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    • #12502

      When faced with a stressful life event, situation or illness, everyone has their own unique coping style. By definition, coping is the conscious effort to reduce stress (thanks, Google!) and there is not really a right or wrong way to cope with something challenging.

      There is no shortage of literature on the many different types of coping styles. If you were to look them up you might find some of the following coping styles, just to name a few: distraction, denial, social coping or meaning-focused coping. Regardless of the type of coping style that works for you, it is important that whatever you’re doing helps reduce the stress of something taking place in your life.

      Patients living with pulmonary fibrosis (PF) experience stress, worry and concern on a regular basis. Even with patients with PF feel good physically, there is always the threat of a crisis taking place due to the unpredictability of this illness. Naturally, there are other stressful experiences and situations that people face throughout their lives as well, and knowing how to cope is an important lesson for all of us to learn from infancy through to adulthood. That being said, coping effectively and reducing stress is extremely important for a patient with PF, as prolonged stress and heightened emotion can have a physical impact on patients living with a lung disease.

      What are your coping strategies that work for you to consciously reduce stress from your life with PF? I’d love to hear from you!

    • #12516
      George A Rydberg
      Participant

      I decided I have a good life no matter what. Good wife, good life. I go slow, but try to stay involved with things that mean something to me. Pulmonary rehab twice a week with great nurses and other great patients.

      • #12518

        Hi George,

        Thanks so much for contributing your thoughts to this thread, it’s great to hear from you! I like your decision to life a good life no matter what, and think many of us can be inspired by that. Some days I find it hard, living with a lung disease at 30 and feel my “good life” has been stolen from me. Other days, I am thankful for the opportunities that IPF has given me, such as moderating these forums and connecting with so many great people. Very happy you’re able to continue your hobbies and stay involved in the things that are important to you! Do you find pulmonary rehab helpful? I have been doing it and find it both very helpful physically and mentally as well, as I like connecting with the staff and other patients too!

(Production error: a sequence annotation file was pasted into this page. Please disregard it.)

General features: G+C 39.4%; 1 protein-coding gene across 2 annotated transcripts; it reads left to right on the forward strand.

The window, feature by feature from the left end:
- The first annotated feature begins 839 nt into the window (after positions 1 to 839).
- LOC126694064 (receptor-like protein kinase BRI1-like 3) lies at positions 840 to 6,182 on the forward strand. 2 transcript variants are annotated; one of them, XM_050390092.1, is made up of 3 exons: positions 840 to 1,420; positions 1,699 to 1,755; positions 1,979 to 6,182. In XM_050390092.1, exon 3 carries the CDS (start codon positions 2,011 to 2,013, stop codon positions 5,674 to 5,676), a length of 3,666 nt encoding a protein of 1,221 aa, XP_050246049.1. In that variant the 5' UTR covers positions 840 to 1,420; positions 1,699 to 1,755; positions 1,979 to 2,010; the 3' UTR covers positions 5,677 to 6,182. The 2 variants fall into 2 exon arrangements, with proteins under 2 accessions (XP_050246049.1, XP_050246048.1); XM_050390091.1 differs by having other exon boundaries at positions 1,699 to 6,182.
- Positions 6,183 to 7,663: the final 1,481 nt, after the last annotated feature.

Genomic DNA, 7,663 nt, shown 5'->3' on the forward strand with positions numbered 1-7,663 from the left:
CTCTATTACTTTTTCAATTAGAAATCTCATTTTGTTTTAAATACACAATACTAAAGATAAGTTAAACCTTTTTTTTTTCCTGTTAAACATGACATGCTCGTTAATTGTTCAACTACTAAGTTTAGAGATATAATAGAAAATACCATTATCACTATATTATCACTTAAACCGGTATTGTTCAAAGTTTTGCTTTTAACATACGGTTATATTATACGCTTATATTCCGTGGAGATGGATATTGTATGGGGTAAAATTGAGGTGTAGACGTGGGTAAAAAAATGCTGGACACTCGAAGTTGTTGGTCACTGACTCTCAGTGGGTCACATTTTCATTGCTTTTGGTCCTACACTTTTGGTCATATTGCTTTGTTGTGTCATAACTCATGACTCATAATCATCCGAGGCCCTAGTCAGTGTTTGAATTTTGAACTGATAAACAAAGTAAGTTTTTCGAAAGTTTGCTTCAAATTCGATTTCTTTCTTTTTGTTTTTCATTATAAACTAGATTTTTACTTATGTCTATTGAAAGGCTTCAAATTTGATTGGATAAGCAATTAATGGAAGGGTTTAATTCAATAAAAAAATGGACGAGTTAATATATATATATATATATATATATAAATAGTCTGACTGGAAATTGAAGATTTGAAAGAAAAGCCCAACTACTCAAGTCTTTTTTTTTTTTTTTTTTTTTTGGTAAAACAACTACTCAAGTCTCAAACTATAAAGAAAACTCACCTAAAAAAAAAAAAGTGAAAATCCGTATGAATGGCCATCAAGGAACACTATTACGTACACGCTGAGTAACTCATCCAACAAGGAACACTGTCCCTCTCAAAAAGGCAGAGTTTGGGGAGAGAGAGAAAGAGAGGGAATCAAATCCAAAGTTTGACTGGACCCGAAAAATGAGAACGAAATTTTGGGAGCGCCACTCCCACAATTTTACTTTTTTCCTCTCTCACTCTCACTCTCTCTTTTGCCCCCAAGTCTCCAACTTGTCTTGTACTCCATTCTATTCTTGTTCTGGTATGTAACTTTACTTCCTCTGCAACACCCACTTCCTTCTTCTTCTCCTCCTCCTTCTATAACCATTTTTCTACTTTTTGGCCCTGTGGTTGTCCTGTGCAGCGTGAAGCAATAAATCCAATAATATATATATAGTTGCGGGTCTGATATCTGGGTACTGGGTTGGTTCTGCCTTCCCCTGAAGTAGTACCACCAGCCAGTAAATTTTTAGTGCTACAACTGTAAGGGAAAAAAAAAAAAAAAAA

Thanks again and welcome to the PF forums. I look forward to chatting with you a bit more 🙂
        Charlene.

    • #12523
      George A Rydberg
      Participant

      Charlene,

      I have been doing rehab for 7 months. I decided to give it a try and it has helped. I increased the length I walked in the 6 minute test by 20% so I am happy. The program I go to isn’t recognized by Medicare so I am a self pay, but I don’t mind that. The nurses are very educated and also very friendly. It is a good social time and helps the stamina. Take care

      • #12526

        Hi George,

        Thanks for writing back. I am so glad your 7 months of pulmonary rehab has been helpful for you, and that you enjoy the nurses and social experience of it as well. Great news that you’ve increased your walking length as well. I hope it continues to be beneficial for you! 🙂

        Warm regards,
        Charlene

    • #12568
      Roger Wenschlag
      Participant

      Since my IPF diagnosis three years ago I’ve had my ups and downs, but lately have tended to focus on a limited future, e.g. “Why buy a new car, I won’t be here long enough to enjoy it.”  I saw my pulmonogist a week ago, and she suggested I try to quit that kind of thinking, and instead live for each day, and try to be happier.  So, that’s been my approach for a week now. I’ve found that that technique works.  I’m trying not to worry about what might happen and when it might happen.  Strangely, I’ve become more productive and focused in my daily routines as result of my new mindset, i.e. I gt more done.

       

      • #12596

        Hi Roger,

        Thanks so much for getting in touch regarding this topic. I agree with you, and have had many ups and downs since my diagnosis of IPF in 2016. Sadly, I think right now I am on a bit of a “low” that is lasting a lot longer than I’d like it to…

        May I ask: how did you feel when your pulmonologist suggested that type of living to you? I know they are well-intentioned when they say these things, as are friends and family members but sometimes I struggle with hearing this. It is a common cliche that everyone should live as if it is their last day, or focus on quality time vs. quantity because none of us know when our stories will end. I do agree with this, but sometimes I find myself emotional when being told about living this way from someone whose future isn’t threatened by IPF. I’m also curious to know how others’ respond to the “living each day like it is your last” speech.

        That all being said, I know it is important and does work for many people, such as yourself like you indicated in your message. I am thrilled that it is working for you, and that it has increased your productivity! I should maybe re-try this again, in hopes that it will pull me out of this funk I’m currently in. The many days of sunshine are also helping!

        Thanks again for writing and wishing you the best!
        Warm regards,
        Charlene.

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